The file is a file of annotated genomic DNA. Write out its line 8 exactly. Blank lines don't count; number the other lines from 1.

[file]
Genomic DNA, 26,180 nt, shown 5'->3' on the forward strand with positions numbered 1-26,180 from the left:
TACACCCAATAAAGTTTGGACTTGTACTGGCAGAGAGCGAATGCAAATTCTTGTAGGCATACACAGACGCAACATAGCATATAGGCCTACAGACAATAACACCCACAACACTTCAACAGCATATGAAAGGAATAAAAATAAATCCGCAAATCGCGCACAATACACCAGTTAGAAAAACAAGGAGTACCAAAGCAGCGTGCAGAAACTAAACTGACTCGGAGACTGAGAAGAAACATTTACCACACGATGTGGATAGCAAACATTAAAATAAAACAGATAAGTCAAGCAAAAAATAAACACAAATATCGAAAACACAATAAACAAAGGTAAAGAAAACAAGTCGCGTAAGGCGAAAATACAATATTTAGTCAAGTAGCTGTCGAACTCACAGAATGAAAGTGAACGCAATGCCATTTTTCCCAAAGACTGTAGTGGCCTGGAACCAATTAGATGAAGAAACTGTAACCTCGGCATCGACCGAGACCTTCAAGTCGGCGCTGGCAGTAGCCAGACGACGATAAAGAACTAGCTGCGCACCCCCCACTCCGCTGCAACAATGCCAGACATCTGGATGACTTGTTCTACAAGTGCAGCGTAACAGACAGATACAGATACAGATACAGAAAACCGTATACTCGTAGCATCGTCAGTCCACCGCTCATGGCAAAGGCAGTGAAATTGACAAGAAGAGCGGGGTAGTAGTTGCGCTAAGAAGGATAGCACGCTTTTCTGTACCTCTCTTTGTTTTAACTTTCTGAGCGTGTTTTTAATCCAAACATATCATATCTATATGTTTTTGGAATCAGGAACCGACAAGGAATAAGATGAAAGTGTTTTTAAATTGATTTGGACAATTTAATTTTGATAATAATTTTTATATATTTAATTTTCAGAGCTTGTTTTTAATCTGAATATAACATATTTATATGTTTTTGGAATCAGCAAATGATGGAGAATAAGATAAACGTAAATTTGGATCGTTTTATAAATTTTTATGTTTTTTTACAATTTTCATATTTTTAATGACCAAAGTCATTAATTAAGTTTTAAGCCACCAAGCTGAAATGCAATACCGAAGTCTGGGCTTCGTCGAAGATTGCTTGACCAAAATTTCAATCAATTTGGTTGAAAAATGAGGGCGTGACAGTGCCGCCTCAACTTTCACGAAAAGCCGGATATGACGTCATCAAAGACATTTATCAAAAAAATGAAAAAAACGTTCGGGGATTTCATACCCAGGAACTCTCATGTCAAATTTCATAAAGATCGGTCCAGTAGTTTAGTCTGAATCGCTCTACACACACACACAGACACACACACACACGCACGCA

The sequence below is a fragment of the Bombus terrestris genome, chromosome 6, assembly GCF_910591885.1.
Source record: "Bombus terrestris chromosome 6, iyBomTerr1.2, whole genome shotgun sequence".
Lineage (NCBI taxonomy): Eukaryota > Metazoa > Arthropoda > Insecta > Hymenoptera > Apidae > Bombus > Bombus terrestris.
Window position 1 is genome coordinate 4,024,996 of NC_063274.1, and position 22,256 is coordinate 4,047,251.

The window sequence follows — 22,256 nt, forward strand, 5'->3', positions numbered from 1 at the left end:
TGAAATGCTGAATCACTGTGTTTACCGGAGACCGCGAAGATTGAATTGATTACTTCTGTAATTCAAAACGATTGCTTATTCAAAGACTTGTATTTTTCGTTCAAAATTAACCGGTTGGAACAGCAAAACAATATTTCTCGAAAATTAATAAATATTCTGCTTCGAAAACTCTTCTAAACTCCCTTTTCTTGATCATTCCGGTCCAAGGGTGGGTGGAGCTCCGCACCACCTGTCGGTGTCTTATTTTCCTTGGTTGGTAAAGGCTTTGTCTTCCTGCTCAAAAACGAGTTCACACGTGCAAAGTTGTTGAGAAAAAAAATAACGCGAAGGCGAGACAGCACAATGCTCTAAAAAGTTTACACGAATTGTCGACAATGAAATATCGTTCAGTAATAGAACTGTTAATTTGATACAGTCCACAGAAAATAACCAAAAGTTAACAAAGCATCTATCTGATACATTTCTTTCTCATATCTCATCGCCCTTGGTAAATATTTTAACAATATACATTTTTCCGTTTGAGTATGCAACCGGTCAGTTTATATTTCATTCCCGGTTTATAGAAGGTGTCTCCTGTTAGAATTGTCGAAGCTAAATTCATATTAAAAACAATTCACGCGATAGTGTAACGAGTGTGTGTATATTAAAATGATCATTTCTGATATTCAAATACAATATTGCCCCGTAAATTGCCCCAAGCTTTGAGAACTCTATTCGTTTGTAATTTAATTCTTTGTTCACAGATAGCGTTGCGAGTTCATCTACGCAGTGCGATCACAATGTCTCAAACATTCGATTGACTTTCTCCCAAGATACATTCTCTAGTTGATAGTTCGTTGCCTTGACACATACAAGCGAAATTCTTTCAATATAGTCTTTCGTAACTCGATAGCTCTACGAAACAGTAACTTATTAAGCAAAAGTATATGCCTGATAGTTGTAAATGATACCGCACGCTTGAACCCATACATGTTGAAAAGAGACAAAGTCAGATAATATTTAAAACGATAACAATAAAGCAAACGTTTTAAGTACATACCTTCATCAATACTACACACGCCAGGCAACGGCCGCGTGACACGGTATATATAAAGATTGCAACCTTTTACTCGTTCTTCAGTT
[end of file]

TGAAATGCTGAATCACTGTGTTTACCGGAGACCGCGAAGATTGAATTGATTACTTCTGTAATTCAAAACGATTGCTTATTCAAAGACTTGTATTTTTCGTTCAAAATTAACCGGTTGGAACAGCAAAACAATATTTCTCGAAAATTAATAAATATTCTGCTTCGAAAACTCTTCTAAACTCCCTTTTCTTGATCATTCCGGTCCAAGGGTGGGTGGAGCTCCGCACCACCTGTCGGTGTCTTATTTTCCTTGGTTGGTAAAGGCTTTGTCTTCCTGCTCAAAAACGAGTTCACACGTGCAAAGTTGTTGAGAAAAAAAATAACGCGAAGGCGAGACAGCACAATGCTCTAAAAAGTTTACACGAATTGTCGACAATGAAATATCGTTCAGTAATAGAACTGTTAATTTGATACAGTCCACAGAAAATAACCAAAAGTTAACAAAGCATCTATCTGATACATTTCTTTCTCATATCTCATCGCCCTTGGTAAATATTTTAACAATATACATTTTTCCGTTTGAGTATGCAACCGGTCAGTTTATATTTCATTCCCGGTTTATAGAAGGTGTCTCCTGTTAGAATTGTCGAAGCTAAATTCATATTAAAAACAATTCACGCGATAGTGTAACGAGTGTGTGTATATTAAAATGATCATTTCTGATATTCAAATACAATATTGCCCCGTAAATTGCCCCAAGCTTTGAGAACTCTATTCGTTTGTAATTTAATTCTTTGTTCACAGATAGCGTTGCGAGTTCATCTACGCAGTGCGATCACAATGTCTCAAACATTCGATTGACTTTCTCCCAAGATACATTCTCTAGTTGATAGTTCGTTGCCTTGACACATACAAGCGAAATTCTTTCAATATAGTCTTTCGTAACTCGATAGCTCTACGAAACAGTAACTTATTAAGCAAAAGTATATGCCTGATAGTTGTAAATGATACCGCACGCTTGAACCCATACATGTTGAAAAGAGACAAAGTCAGATAATATTTAAAACGATAACAATAAAGCAAACGTTTTAAGTACATACCTTCATCAATACTACACACGCCAGGCAACGGCCGCGTGACACGGTATATATAAAGATTGCAACCTTTTACTCGTTCTTCAGTT